Zoom, an Anglo-Canadian budget carrier that operates out of five UK airports, was forced to suspend its entire operation last night after running out of money to pay the bills. This means that all of its flights have been grounded with immediate effect, leaving passengers in limbo on both sides of the Atlantic, while its staff face the prospect of imminent unemployment. On the Zoom website, founders Hugh and John Boyle said they were ‘desperately sorry’ and called it ‘a tragic day for our passengers and more than 600 staff’. Particularly those who’ll have to shell out for a new ticket to get home...
No prizes for guessing the major reason for the airline’s sad demise: like many before it, Zoom has fallen foul of the massive hike in oil prices, which has apparently added about £50m to its cost line in the last year. As a result, an airline that ended last year in the black has been forced firmly into the red – and with no prospect of things improving, it’s become the latest of about two dozen airlines (including the likes of Eos and Silverjet) to go to the wall as a result.
The Boyles claimed they had almost managed to agree a last-minute rescue package with their financiers, but their creditors apparently had other ideas. ‘Even late today we believed we had secured a new investment package to ensure future operations, but the actions of creditors meant we could not continue flying,’ the statement said plaintively. Reports suggest that air traffic controllers and refuellers refused to deal with the airline unless they were paid in cash, which Zoom obviously couldn’t afford to do.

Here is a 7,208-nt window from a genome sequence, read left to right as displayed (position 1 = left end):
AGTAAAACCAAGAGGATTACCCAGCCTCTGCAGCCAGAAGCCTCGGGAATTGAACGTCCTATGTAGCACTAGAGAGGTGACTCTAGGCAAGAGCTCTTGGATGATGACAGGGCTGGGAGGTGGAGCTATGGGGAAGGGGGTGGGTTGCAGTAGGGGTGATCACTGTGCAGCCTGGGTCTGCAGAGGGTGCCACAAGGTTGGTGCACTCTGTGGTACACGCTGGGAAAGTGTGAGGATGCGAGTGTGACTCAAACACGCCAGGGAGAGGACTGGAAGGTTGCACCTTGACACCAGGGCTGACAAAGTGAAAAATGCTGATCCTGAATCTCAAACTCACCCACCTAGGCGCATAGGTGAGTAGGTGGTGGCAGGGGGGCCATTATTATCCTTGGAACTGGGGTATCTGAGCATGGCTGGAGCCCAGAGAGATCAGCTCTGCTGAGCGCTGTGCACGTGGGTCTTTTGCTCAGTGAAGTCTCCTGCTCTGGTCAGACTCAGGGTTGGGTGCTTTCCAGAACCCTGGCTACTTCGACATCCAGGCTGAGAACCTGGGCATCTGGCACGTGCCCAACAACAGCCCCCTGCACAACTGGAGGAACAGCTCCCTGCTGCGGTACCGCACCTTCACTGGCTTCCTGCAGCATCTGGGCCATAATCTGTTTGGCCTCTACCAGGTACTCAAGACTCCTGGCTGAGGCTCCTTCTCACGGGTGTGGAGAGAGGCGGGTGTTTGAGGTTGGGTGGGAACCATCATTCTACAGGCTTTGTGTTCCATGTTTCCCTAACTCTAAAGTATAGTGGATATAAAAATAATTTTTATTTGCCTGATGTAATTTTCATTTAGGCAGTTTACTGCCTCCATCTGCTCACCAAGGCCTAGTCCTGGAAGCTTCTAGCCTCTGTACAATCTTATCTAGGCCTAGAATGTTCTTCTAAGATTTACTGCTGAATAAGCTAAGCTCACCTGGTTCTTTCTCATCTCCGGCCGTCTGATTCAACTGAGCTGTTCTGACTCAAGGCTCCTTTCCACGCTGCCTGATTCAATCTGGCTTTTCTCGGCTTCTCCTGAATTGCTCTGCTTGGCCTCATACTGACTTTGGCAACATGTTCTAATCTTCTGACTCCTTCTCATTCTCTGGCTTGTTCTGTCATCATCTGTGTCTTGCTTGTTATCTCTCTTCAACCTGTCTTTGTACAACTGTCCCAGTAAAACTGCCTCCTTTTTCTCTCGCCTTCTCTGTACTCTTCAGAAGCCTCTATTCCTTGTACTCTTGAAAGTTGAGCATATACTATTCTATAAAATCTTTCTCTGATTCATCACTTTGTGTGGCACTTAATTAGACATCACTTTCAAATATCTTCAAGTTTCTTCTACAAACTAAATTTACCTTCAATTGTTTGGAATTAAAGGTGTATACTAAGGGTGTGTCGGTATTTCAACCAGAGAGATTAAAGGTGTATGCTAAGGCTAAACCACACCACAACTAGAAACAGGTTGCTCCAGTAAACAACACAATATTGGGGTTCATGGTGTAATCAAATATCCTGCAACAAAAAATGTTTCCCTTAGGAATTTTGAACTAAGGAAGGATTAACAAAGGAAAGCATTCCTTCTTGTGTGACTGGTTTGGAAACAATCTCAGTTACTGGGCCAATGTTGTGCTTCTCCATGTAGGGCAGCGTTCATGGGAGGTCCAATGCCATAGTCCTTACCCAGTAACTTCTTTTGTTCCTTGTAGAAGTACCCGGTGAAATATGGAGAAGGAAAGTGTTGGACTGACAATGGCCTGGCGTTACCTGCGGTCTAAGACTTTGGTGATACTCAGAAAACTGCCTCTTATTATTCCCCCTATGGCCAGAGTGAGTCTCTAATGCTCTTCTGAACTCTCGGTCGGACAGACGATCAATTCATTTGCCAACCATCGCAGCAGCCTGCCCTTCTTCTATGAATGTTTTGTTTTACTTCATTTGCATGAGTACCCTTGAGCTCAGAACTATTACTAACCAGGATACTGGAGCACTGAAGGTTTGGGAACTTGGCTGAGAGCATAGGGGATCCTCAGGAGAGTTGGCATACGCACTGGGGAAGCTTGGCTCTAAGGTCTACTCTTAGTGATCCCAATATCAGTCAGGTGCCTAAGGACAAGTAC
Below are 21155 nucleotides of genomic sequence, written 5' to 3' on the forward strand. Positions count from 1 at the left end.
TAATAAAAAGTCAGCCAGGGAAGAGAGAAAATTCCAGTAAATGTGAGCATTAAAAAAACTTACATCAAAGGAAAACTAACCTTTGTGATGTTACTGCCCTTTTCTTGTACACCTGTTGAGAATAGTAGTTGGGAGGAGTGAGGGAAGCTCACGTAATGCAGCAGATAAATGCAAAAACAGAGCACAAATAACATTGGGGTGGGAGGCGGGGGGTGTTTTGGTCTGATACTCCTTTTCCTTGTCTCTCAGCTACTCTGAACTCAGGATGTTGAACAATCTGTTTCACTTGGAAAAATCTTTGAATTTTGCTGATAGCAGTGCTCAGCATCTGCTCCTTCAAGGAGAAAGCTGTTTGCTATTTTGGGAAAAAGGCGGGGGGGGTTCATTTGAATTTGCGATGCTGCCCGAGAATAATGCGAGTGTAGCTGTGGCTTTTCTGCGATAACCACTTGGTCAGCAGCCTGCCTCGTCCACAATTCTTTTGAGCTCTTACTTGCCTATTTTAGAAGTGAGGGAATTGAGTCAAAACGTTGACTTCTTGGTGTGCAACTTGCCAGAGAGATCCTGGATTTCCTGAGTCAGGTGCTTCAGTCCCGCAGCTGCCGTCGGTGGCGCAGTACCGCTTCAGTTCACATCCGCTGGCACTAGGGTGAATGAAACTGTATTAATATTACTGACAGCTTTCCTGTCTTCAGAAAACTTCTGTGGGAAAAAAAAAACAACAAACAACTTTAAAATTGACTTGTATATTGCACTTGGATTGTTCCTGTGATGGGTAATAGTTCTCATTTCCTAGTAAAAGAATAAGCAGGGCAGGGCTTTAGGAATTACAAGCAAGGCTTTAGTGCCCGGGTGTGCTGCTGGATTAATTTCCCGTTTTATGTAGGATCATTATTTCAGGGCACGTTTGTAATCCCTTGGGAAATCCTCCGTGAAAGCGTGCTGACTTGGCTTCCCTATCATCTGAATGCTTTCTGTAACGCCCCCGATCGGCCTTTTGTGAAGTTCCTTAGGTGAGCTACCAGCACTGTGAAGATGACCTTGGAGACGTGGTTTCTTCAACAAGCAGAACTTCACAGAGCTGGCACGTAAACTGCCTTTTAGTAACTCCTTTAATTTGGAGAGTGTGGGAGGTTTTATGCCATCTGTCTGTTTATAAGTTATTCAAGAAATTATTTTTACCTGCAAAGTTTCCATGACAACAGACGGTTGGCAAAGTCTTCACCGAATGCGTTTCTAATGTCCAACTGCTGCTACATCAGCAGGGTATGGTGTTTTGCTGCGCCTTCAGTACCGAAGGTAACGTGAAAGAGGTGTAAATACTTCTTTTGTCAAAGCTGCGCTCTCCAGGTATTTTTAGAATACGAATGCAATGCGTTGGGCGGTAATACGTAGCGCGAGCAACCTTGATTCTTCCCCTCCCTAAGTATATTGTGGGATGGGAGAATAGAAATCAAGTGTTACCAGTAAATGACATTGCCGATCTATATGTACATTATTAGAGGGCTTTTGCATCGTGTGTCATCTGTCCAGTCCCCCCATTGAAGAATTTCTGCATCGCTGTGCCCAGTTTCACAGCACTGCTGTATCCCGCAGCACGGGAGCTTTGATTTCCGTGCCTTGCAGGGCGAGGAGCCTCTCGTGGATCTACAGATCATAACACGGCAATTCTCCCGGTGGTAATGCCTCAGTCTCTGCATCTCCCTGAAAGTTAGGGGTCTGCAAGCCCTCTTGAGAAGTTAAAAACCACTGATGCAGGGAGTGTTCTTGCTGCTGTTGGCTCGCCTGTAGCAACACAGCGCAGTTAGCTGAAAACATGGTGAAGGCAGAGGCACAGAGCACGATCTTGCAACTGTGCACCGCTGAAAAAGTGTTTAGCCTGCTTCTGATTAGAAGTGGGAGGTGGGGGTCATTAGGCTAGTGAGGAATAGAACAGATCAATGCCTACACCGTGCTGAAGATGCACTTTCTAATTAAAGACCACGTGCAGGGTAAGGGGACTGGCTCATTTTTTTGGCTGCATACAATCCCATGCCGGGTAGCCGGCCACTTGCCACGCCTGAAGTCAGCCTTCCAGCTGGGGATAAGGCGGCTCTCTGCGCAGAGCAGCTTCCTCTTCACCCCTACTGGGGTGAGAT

It’s a sad tale – and hard to see what the Boyles could have done to avoid their fate, in the circumstances. But that won’t be much consolation to the hundreds of people whose travel plans have been thrown into disarray. Those who booked through holiday operators or with credit cards have a small chance of getting their money back, but everyone else will probably have to shell out for a new ticket with another airline. Zoom says BA and Virgin are both offering special deals for its passengers – but ‘special’ presumably doesn’t mean ‘free’...
So the aviation industry’s annus horribilis shows no sign of abating. And on the day that Aer Lingus also set alarm bells ringing by warning that it had to cut costs to stay afloat, it’s clear that there may be other casualties to come...
In today's bulletin:
Zoom becomes latest casualty of aviation turbulence
It never rains but it pours for B&B
Workers nervous as pay gap widens
MT's Week in 60 Seconds
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